Scientific Programming and Computer Architecture
A variety of programming models relevant to scientists explained, with an emphasis on how programming constructs map to parts of the computer.
What makes computer programs fast or slow? To answer this question, we have to get behind the abstractions of programming languages and look at how a computer really works. This book examines and explains a variety of scientific programming models (programming models relevant to scientists) with an emphasis on how programming constructs map to different parts of the computer's architecture. Two themes emerge: program speed and program modularity. Throughout this book, the premise is to "get under the hood," and the discussion is tied to specific programs. The book digs into linkers, compilers, operating systems, and computer architecture to understand how the different parts of the computer interact with programs. It begins with a review of C/C++ and explanations of how libraries, linkers, and Makefiles work. Programming models covered include Pthreads, OpenMP, MPI, TCP/IP, and CUDA.The emphasis on how computers work leads the reader into computer architecture and occasionally into the operating system kernel. The operating system studied is Linux, the preferred platform for scientific computing. Linux is also open source, which allows users to peer into its inner workings. A brief appendix provides a useful table of machines used to time programs. The book's website (https://github.com/divakarvi/bk-spca) has all the programs described in the book as well as a link to the html text.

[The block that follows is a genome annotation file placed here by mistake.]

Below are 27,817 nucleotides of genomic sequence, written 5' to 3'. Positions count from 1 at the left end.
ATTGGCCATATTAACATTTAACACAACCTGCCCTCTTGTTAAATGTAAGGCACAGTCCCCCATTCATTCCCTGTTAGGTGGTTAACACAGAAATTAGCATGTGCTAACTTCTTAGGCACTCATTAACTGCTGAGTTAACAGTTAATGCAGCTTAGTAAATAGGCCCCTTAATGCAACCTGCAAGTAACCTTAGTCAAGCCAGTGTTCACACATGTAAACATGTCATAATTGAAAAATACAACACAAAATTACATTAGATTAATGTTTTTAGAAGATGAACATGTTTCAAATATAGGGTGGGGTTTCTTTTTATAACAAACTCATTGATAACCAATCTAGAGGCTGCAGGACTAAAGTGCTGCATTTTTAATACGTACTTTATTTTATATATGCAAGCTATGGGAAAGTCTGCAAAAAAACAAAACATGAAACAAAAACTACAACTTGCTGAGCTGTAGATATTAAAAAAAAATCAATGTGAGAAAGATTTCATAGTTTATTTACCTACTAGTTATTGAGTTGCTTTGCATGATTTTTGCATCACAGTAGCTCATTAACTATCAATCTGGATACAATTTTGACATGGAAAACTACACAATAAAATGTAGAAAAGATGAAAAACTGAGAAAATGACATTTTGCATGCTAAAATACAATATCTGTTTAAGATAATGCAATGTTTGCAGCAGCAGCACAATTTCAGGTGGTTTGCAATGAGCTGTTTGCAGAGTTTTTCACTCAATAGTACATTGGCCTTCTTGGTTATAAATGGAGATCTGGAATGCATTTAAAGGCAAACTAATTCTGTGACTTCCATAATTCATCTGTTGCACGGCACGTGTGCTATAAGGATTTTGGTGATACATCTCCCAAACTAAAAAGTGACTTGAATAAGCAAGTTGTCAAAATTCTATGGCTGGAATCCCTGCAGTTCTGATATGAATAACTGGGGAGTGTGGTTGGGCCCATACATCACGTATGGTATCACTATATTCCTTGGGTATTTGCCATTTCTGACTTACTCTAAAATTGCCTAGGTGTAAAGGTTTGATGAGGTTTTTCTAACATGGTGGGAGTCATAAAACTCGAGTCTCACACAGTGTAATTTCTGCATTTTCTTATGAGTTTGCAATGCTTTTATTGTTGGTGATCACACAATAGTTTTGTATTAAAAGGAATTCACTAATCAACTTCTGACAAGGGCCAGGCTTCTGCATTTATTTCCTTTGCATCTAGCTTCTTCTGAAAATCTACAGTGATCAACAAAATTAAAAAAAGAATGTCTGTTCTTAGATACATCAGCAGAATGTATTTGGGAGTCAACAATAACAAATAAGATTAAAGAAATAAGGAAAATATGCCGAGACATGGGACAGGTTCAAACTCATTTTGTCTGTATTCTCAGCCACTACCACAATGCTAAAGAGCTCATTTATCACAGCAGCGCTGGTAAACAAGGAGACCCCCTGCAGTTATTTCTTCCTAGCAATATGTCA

Hardcover$65.00 X | £50.00 ISBN: 9780262036290 624 pp. | 8 in x 9 in 61 b&w illus.
Scientific Programming and Computer Architecture is an original book written clearly and precisely, and designed to provide a pragmatic introduction to writing fast code targeted at scientists and engineers.
Associate Professor, Georgia Institute of Technology
Performance and parallel programming is of growing importance because of the end of Dennard scaling, which led to multicore chips, and the end of Moore's Law, which reduced dramatically the rate of progress in computing performance per dollar. Scientific Programming and Computer Architecture will become essential to every programmer.
Andrew A. Chien
William Eckhardt Distinguished Service Professor, Department of Computer Science, University of Chicago